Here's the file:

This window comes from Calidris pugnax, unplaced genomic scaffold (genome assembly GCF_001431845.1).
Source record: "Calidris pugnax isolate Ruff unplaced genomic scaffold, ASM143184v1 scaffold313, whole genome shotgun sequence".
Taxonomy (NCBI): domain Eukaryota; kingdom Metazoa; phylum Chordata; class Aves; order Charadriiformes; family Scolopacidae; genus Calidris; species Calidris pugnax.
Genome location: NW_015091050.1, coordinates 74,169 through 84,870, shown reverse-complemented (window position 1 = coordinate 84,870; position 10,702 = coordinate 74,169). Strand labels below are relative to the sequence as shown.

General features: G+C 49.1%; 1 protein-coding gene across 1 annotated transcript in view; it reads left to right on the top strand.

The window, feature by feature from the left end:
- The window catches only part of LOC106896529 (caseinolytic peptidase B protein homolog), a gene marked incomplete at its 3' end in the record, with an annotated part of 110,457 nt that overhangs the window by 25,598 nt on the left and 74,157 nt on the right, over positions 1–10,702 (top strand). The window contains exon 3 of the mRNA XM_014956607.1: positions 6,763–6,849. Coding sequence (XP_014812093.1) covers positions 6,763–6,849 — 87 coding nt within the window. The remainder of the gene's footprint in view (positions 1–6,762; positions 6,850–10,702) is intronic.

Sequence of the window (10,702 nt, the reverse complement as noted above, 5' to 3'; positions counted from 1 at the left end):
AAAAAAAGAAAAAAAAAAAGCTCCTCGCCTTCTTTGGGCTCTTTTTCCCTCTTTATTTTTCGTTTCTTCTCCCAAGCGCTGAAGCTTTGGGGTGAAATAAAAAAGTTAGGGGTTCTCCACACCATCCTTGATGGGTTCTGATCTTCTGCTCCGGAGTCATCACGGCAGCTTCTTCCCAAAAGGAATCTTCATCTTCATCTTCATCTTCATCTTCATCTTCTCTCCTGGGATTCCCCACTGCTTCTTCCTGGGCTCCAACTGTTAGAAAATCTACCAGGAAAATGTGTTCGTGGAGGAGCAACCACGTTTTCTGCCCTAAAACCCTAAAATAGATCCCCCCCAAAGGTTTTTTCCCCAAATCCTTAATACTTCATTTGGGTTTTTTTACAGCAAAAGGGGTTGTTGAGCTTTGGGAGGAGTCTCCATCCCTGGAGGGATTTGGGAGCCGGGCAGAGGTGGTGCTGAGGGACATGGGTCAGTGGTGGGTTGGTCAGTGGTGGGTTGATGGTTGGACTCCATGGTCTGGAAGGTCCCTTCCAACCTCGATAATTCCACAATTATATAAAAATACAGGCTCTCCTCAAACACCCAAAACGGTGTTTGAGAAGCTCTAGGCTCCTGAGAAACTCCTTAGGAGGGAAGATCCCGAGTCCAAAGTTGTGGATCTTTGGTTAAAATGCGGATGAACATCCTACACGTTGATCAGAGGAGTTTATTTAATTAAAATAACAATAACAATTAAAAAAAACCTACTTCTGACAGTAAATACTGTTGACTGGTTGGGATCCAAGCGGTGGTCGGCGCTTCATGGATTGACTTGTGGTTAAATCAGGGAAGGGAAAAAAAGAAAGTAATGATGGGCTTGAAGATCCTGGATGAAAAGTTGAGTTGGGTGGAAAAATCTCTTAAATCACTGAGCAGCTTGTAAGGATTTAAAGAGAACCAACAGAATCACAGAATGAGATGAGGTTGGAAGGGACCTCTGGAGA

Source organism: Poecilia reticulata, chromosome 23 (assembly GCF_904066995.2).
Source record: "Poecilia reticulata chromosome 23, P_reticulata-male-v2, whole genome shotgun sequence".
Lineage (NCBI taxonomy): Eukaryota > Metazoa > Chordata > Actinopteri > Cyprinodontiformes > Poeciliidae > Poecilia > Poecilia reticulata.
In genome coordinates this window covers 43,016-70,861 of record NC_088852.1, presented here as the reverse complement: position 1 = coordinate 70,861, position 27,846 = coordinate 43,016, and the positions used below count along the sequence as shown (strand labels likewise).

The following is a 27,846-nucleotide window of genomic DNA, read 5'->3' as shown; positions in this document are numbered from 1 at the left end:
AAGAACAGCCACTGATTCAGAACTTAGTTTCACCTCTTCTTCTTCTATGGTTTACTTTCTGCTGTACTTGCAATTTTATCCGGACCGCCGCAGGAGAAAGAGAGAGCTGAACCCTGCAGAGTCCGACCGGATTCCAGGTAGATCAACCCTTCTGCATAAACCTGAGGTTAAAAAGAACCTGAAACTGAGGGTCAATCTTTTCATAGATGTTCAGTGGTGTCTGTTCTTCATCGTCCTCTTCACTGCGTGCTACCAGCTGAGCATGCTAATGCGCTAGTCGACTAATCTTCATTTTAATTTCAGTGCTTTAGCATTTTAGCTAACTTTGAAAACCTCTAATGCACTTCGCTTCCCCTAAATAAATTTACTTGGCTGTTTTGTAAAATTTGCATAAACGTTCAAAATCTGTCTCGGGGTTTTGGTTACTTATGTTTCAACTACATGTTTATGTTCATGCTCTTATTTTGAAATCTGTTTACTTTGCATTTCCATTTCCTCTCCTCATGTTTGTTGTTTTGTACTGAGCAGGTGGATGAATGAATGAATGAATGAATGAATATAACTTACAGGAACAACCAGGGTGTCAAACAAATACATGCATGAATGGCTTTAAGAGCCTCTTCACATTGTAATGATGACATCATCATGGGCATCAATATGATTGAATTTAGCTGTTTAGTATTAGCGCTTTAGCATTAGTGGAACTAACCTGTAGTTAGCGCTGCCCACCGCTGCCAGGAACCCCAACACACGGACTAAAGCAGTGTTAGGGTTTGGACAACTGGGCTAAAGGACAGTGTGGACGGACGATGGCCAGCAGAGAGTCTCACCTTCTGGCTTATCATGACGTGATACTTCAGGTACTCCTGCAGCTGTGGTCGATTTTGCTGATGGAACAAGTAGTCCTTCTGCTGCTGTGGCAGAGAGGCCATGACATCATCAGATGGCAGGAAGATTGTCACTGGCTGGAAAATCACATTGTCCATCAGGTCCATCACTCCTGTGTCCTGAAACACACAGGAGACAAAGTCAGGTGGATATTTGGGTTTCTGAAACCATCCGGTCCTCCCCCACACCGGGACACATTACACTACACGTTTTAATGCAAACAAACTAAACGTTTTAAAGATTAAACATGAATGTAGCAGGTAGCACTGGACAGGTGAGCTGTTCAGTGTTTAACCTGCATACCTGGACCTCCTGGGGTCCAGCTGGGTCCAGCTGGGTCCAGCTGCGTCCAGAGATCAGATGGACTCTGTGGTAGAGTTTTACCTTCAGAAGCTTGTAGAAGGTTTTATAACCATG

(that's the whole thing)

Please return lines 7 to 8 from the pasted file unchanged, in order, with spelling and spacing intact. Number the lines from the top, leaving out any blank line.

- The window catches only part of LOC106896529 (caseinolytic peptidase B protein homolog), a gene marked incomplete at its 3' end in the record, with an annotated part of 110,457 nt that overhangs the window by 25,598 nt on the left and 74,157 nt on the right, over positions 1–10,702 (top strand). The window contains exon 3 of the mRNA XM_014956607.1: positions 6,763–6,849. Coding sequence (XP_014812093.1) covers positions 6,763–6,849 — 87 coding nt within the window. The remainder of the gene's footprint in view (positions 1–6,762; positions 6,850–10,702) is intronic.

Sequence of the window (10,702 nt, the reverse complement as noted above, 5' to 3'; positions counted from 1 at the left end):